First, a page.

Fortunately, AB 1355 has exempted business-to-business communications and Personal Information transfer to the extent that the individuals involved in the information processing are employees (or contractors, or owners, etc.) of the two businesses. More importantly, the carve out for client/vendor employees in AB 1355 includes all of the notice provisions of Cal. Civ. Code 1798.100. So, while the business has to provide a privacy notice to its own employees, it doesn’t have to do the same for its clients’ or vendors’ employees.
Definition of Personal Information
AB 1355 and AB 874 both clarified the idea that Personal Information doesn’t include Deidentified or Aggregated Information. Note that Deidentified Information is a defined term under the CCPA, and is more difficult to achieve than merely removing a name or ID number. Not only must Deidentified Information be information that cannot reasonably identify, relate to, describe, be capable of being associated with, or be linked, directly or indirectly, to a particular consumer, a business must:
(1) implement technical safeguards that prohibit reidentification of the consumer to whom the information may pertain.
(2) implement business processes that specifically prohibit reidentification of the information.
(3) implement business processes to prevent inadvertent release of Deidentified Information.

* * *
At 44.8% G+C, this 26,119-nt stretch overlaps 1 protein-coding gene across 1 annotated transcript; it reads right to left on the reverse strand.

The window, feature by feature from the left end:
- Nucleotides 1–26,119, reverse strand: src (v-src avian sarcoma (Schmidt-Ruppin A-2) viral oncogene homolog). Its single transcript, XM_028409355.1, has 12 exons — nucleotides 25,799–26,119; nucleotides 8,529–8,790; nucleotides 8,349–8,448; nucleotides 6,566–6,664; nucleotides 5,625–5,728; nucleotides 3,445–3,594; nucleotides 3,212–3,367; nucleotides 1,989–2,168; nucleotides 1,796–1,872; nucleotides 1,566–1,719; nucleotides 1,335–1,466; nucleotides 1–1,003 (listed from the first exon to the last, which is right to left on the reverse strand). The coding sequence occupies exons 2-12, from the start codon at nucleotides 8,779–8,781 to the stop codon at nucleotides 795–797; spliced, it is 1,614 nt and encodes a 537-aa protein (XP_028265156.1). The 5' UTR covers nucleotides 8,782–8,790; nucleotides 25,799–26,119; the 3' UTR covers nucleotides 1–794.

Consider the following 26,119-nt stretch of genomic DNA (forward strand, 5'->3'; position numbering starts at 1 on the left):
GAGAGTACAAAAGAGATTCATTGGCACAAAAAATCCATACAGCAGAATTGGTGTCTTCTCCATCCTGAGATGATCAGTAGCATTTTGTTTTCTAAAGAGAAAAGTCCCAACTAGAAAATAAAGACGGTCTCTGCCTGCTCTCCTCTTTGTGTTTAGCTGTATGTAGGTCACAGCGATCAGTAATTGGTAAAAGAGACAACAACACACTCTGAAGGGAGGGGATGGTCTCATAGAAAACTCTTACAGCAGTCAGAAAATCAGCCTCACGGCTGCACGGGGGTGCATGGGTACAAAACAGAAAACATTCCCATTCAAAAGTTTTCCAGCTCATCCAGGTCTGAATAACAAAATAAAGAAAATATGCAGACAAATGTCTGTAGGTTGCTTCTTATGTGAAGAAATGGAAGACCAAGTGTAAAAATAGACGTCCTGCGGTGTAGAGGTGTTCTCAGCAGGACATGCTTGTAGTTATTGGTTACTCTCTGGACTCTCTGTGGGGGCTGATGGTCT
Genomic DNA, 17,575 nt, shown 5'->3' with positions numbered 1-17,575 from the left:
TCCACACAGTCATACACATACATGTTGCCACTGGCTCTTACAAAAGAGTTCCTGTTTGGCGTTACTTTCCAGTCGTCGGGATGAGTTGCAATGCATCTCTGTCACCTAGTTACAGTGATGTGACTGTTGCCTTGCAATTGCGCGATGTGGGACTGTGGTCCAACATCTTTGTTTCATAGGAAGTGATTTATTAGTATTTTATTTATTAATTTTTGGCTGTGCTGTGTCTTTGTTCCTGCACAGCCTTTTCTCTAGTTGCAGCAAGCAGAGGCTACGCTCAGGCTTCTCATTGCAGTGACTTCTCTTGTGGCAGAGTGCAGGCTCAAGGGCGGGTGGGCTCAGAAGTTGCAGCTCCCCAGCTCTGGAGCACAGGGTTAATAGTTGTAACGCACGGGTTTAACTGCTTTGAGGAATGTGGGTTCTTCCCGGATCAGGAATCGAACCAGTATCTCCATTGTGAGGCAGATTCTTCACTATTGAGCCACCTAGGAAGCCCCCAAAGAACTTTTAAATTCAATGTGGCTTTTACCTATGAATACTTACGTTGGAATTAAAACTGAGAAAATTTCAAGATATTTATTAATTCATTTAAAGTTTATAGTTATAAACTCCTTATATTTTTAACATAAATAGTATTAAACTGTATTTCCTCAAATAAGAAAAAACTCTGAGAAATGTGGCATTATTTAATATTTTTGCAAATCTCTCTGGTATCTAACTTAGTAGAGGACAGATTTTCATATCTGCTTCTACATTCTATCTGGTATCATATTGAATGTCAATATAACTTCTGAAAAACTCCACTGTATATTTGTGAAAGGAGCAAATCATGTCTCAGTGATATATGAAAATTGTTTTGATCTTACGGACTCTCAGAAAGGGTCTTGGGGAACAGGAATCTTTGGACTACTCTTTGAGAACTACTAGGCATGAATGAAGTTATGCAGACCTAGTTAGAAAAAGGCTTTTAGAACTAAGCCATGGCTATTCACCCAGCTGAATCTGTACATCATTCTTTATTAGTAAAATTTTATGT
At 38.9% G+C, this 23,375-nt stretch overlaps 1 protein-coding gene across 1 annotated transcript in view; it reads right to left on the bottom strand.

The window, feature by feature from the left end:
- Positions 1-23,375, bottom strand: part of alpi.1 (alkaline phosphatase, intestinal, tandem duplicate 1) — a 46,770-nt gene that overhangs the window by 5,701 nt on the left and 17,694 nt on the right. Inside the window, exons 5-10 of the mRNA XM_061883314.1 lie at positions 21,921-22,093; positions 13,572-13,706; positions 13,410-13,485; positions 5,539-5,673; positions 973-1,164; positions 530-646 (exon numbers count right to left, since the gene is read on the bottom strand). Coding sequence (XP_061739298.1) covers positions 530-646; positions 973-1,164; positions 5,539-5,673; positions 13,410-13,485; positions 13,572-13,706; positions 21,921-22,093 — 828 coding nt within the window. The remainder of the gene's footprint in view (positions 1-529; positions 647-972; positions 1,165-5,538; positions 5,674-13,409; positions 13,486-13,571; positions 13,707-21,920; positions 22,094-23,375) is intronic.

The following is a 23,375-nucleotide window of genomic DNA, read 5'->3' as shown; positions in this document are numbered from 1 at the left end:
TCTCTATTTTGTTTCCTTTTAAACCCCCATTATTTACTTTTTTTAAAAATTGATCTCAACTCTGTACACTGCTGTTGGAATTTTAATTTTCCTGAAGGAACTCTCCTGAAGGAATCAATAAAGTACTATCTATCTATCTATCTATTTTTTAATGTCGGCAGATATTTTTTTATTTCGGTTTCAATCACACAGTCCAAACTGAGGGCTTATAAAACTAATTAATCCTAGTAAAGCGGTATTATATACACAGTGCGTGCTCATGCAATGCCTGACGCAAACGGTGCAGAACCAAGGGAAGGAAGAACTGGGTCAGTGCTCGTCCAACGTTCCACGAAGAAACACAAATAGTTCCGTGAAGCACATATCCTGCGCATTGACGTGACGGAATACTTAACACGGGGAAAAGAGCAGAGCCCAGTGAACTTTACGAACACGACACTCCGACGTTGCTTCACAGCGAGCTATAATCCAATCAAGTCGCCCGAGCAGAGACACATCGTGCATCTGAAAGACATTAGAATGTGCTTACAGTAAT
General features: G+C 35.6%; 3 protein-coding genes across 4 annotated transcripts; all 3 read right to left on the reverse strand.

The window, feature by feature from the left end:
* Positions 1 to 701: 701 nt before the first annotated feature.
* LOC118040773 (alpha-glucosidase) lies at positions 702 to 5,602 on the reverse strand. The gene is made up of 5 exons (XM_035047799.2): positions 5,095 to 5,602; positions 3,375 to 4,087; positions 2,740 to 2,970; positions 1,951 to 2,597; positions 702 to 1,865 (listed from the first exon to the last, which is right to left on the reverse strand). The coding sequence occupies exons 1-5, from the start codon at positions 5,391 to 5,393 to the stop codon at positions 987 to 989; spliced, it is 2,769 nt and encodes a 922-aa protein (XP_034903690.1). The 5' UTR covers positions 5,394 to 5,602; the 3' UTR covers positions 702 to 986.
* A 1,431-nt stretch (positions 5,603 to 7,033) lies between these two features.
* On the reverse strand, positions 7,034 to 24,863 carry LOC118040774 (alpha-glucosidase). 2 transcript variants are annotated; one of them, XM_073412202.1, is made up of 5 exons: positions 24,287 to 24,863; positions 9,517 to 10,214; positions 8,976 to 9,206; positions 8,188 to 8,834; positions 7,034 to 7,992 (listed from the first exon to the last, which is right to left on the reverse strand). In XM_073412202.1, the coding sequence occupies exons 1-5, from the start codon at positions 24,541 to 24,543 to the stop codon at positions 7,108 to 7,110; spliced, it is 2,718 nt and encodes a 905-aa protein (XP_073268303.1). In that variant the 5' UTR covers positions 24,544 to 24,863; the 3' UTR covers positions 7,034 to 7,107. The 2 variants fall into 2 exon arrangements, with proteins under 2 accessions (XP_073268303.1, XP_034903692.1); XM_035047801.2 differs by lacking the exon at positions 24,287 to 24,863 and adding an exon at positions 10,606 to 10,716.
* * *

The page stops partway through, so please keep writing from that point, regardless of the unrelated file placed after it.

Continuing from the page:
(4) Make no attempt to reidentify the information.
Without these additional safeguards, even if the information cannot be linked to a particular consumer, it is still not deidentified.
Note that the “…be linked, directly or indirectly, to a particular consumer…” language would indicate that persistent cookies which have UDID or other unique identifiers will likely not be considered deidentified. This is due to the fact that the CCPA specifies identification of a device as part of the definition of Personal Information.
“Data Brokers” Now Have to Register
This concept did not exist in the original CCPA, but with all of the news around the different businesses that sell and trade in consumer information, the California Legislature has decided that there needs to be more transparency as to who out there is a trader in consumer information. This is what AB 1202 did.
To this end, a business that “…knowingly collects and sells to third parties the Personal Information of a consumer with whom the business does not have a direct relationship…” is going to be considered a “data broker”. This will likely include any business in the affiliate marketing or advertising space. Note that this doesn’t make the advertiser a data broker – they have a direct relationship with the consumer via the consumer’s engagement with the advertiser’s website, if nothing else.